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Distributed Systems

Almost every computing system nowadays is distributed, ranging from multi-core laptops to Internet-scale services; understanding the principles of distributed computing is hence important for the design and engineering of modern computing systems.  Fundamental issues that arise in reliable and efficient distributed systems include developing adequate methods for modeling failures and synchrony assumptions, determining precise performance bounds on implementations of concurrent data structures, capturing the trade-off between consistency and efficiency, and demarcating the frontier of feasibility in distributed computing.

For example, popular Internet services and applications such as CNN.com, YouTube, Facebook, Skype, BitTorrent attract millions of users every day, and only by the effective load-balancing and collaboration of many thousand machines, an acceptable Quality-of-Service/Quality-of-Experience can be guaranteed. While distributed systems promise a good scalability as well as a high robustness, they pose challenging research problems, such as: How to design robust and scalable distributed architectures and services? How to coordinate access to a shared resource, e.g., by electing a leader? Or how to provide incentives for cooperation in an open, collaborative distributed system?

Selected Publications

On the Windfall of Friendship: Inoculation Strategies on Social Networks
Citation key MOSW-OWFISSN-08
Author Meier, Dominic and Oswald, Yvonne Anne and Schmid, Stefan and Wattenhofer, Roger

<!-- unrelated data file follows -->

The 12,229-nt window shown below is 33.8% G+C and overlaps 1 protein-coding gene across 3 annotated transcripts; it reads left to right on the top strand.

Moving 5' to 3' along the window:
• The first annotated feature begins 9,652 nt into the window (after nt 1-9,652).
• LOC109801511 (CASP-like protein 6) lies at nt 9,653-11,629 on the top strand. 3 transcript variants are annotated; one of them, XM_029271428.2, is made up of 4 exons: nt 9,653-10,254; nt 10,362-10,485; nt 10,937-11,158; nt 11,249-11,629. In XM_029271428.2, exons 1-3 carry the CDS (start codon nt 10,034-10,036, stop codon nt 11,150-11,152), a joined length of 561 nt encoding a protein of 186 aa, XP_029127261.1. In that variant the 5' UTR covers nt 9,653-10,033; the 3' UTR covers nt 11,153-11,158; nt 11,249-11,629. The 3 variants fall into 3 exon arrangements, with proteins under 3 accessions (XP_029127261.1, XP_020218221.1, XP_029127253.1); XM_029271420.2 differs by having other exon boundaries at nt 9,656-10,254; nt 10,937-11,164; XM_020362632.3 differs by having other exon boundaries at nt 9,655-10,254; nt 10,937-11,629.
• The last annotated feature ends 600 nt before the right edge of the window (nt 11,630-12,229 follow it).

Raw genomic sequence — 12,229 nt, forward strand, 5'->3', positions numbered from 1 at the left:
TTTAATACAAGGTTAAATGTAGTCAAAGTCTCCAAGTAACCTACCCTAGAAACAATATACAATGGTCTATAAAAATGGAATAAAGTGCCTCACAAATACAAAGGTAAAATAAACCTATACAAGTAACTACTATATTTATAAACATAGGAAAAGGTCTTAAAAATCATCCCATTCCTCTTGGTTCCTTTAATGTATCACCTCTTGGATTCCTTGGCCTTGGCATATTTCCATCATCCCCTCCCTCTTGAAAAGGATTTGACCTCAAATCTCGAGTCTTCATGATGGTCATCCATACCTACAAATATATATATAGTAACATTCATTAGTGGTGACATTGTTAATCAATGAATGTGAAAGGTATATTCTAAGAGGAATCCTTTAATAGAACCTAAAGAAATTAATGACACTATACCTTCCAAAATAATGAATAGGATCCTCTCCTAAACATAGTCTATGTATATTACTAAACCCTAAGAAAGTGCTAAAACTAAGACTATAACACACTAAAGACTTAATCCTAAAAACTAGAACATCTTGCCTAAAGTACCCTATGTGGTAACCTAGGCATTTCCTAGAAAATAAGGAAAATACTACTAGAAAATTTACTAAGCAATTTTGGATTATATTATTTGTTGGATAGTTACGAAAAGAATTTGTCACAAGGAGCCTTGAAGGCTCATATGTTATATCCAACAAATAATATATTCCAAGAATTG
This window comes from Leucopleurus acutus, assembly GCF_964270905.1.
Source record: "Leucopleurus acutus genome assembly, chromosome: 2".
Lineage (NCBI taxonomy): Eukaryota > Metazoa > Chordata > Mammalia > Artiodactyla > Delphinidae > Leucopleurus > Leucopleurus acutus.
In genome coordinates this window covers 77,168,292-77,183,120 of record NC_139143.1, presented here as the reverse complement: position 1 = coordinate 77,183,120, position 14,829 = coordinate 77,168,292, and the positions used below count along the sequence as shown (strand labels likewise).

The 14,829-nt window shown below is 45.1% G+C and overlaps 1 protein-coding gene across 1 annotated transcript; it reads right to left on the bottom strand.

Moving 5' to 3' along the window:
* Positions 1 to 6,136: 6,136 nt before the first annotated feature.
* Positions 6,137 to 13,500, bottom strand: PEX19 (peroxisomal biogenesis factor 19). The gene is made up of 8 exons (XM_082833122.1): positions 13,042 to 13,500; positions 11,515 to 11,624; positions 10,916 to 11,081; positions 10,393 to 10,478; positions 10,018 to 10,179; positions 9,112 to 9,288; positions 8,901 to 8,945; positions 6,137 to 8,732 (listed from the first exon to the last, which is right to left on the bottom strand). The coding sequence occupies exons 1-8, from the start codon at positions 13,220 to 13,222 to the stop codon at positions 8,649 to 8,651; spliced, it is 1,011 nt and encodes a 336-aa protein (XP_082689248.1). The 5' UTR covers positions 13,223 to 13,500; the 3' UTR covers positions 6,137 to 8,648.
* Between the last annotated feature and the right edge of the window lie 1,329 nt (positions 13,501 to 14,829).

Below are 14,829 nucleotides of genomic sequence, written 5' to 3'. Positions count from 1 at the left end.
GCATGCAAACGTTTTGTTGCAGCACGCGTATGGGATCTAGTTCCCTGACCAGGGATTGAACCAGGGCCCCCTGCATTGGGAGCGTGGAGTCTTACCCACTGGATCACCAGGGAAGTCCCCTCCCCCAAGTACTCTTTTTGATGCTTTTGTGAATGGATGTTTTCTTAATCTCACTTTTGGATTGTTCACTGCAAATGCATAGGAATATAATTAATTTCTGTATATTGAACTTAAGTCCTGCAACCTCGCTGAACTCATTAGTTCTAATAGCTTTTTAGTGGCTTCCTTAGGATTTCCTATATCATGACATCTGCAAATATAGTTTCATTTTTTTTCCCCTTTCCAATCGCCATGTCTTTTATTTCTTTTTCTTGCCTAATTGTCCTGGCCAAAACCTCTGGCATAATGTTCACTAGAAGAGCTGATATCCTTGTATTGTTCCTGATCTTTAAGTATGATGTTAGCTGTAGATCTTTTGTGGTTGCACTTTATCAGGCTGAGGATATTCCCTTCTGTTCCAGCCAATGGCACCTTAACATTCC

Title of Book 9th ACM Conference on Electronic Commerce (EC)
Pages 294–301
Year 2008
ISBN 978-1-60558-169-9
DOI http://dx.doi.org/978-1-60558-169-9
Location Chicago, Illinois, USA
Month July
Abstract This paper studies a virus inoculation game on social networks. A framework is presented which allows the measuring of the windfall of friendship, i.e., how much players benefit if they care about the welfare of their direct neighbors in the social network graph compared to purely selfish environments. We analyze the corresponding equilibria and show that the computation of the worst and best Nash equilibrium is NP-hard. Intriguingly, even though the windfall of friendship can never be negative, the social welfare does not increase monotonically with the extent to which players care for each other. While these phenomena are known on an anecdotal level, our framework allows us to quantify these effects analytically.
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